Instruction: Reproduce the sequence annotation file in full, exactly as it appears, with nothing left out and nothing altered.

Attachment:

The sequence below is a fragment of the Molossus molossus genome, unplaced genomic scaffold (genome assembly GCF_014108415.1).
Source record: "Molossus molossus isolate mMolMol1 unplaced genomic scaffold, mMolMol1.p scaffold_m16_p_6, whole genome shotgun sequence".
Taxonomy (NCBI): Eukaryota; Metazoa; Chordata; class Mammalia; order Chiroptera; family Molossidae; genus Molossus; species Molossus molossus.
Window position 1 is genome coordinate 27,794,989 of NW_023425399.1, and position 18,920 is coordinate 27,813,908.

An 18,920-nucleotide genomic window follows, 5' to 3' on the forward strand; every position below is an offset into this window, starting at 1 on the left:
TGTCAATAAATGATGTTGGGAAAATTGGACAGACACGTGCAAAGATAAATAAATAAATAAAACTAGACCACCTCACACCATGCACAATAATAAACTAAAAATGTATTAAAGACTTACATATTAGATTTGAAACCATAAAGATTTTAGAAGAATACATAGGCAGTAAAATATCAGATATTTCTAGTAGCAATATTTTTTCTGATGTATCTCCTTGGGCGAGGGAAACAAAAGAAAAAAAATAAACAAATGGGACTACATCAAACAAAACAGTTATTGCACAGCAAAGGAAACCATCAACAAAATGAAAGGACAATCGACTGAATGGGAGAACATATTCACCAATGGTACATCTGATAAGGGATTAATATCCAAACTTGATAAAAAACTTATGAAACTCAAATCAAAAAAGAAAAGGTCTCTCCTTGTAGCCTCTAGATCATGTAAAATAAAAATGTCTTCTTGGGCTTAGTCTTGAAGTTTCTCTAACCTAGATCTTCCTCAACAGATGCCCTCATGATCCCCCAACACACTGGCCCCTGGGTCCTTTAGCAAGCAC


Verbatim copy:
The sequence below is a fragment of the Molossus molossus genome, unplaced genomic scaffold (genome assembly GCF_014108415.1).
Source record: "Molossus molossus isolate mMolMol1 unplaced genomic scaffold, mMolMol1.p scaffold_m16_p_6, whole genome shotgun sequence".
Taxonomy (NCBI): Eukaryota; Metazoa; Chordata; class Mammalia; order Chiroptera; family Molossidae; genus Molossus; species Molossus molossus.
Window position 1 is genome coordinate 27,794,989 of NW_023425399.1, and position 18,920 is coordinate 27,813,908.

An 18,920-nucleotide genomic window follows, 5' to 3' on the forward strand; every position below is an offset into this window, starting at 1 on the left:
TGTCAATAAATGATGTTGGGAAAATTGGACAGACACGTGCAAAGATAAATAAATAAATAAAACTAGACCACCTCACACCATGCACAATAATAAACTAAAAATGTATTAAAGACTTACATATTAGATTTGAAACCATAAAGATTTTAGAAGAATACATAGGCAGTAAAATATCAGATATTTCTAGTAGCAATATTTTTTCTGATGTATCTCCTTGGGCGAGGGAAACAAAAGAAAAAAAATAAACAAATGGGACTACATCAAACAAAACAGTTATTGCACAGCAAAGGAAACCATCAACAAAATGAAAGGACAATCGACTGAATGGGAGAACATATTCACCAATGGTACATCTGATAAGGGATTAATATCCAAACTTGATAAAAAACTTATGAAACTCAAATCAAAAAAGAAAAGGTCTCTCCTTGTAGCCTCTAGATCATGTAAAATAAAAATGTCTTCTTGGGCTTAGTCTTGAAGTTTCTCTAACCTAGATCTTCCTCAACAGATGCCCTCATGATCCCCCAACACACTGGCCCCTGGGTCCTTTAGCAAGCAC